Author(s): dos Santos MD, Almeida MC, Lopes NP, de Souza GE, dos Santos MD, Almeida MC, Lopes NP, de Souza GE
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Abstract Phenolic compounds are numerous and ubiquitous in the plant kingdom, being particularly present in health-promoting foods. Epidemiological evidences suggest that the consumption of polyphenol-rich foods reduces the incidence of cancer, coronary heart disease and inflammation. Chlorogenic acid (CGA) is one of the most abundant polyphenol compounds in human diet. Data obtained from in vivo and in vitro experiments show that CGA mostly presents antioxidant and anti-carcinogenic activities. However, the effects of CGA on the inflammatory reaction and on the related pain and fever processes have been explored less so far. Therefore, this study was designed to evaluate the anti-inflammatory, antinociceptive and antipyretic activities of CGA in rats. In comparison to control, CGA at doses 50 and 100 mg/kg inhibited carrageenin-induced paw edema beginning at the 2nd hour of the experimental procedure. Furthermore, at doses 50 and 100 mg/kg CGA also inhibited the number of flinches in the late phase of formalin-induced pain test. Such activities may be derived from the inhibitory action of CGA in the peripheral synthesis/release of inflammatory mediators involved in these responses. On the other hand, even at the highest tested dose (200 mg/kg), CGA did not inhibit the febrile response induced by lipopolysaccharide (LPS) in rats. Additional experiments are necessary in order to clarify the true target for the anti-inflammatory and analgesic effects of CGA.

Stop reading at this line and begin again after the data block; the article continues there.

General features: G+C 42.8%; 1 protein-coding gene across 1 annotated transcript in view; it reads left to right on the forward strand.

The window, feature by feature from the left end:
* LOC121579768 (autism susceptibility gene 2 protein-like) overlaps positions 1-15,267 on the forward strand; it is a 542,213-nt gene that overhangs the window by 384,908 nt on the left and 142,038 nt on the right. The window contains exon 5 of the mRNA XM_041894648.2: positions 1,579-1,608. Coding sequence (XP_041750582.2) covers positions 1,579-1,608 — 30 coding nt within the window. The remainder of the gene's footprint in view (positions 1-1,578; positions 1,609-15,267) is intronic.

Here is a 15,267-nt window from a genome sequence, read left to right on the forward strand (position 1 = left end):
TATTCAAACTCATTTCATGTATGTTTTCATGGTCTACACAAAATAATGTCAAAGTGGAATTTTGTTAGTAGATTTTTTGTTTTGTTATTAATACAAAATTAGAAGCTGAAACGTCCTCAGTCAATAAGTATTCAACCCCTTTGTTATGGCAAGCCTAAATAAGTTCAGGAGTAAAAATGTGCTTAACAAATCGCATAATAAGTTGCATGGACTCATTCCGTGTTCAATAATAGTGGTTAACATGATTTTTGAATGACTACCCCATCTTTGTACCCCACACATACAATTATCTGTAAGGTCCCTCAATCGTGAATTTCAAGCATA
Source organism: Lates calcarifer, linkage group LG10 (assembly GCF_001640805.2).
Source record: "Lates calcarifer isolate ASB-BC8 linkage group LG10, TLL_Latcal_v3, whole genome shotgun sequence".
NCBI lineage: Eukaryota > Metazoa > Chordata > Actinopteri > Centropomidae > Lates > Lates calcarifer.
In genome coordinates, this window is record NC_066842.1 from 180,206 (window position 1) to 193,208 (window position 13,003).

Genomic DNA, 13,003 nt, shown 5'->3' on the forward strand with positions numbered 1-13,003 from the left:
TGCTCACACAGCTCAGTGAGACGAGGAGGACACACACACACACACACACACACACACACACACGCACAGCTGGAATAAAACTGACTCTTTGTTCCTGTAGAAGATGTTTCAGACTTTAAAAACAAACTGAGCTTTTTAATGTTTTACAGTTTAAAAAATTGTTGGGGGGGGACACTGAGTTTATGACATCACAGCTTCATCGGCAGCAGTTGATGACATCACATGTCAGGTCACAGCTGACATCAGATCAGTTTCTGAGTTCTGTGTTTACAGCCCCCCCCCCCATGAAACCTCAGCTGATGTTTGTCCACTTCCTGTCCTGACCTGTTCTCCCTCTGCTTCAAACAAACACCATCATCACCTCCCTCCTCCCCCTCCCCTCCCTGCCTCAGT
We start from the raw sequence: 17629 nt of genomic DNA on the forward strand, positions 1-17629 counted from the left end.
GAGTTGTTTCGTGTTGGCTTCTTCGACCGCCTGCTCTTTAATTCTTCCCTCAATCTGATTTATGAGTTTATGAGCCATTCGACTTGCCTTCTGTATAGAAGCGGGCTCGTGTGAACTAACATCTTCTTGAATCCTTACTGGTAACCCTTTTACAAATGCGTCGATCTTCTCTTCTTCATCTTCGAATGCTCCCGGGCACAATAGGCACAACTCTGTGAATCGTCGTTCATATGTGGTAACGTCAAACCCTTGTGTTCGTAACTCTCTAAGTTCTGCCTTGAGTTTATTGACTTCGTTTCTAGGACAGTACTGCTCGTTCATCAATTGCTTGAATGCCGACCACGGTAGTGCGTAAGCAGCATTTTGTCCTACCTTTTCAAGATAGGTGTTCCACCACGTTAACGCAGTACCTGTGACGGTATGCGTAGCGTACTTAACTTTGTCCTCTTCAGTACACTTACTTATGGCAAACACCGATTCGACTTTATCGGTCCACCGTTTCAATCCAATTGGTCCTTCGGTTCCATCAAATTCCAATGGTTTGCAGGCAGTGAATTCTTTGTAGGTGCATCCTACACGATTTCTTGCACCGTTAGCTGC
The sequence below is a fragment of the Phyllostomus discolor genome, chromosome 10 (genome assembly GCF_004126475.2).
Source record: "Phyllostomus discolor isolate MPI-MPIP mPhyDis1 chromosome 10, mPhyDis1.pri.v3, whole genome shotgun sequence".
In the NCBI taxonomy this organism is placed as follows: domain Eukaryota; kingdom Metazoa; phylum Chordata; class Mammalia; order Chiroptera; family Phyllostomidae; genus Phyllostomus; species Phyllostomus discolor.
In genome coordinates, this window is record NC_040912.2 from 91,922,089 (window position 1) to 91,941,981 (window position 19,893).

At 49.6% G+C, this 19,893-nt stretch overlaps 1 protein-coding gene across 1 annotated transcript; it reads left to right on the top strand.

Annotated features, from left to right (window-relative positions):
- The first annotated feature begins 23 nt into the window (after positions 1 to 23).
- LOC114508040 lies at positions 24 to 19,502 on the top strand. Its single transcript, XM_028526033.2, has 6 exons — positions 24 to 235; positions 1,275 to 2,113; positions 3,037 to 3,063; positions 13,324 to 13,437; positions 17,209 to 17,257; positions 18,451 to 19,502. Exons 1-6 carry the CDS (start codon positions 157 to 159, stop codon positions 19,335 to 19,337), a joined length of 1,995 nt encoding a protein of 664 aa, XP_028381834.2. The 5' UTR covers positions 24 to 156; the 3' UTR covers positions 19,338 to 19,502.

This article was published in Biol Pharm Bull
and referenced in Journal of Clinical & Experimental Pharmacology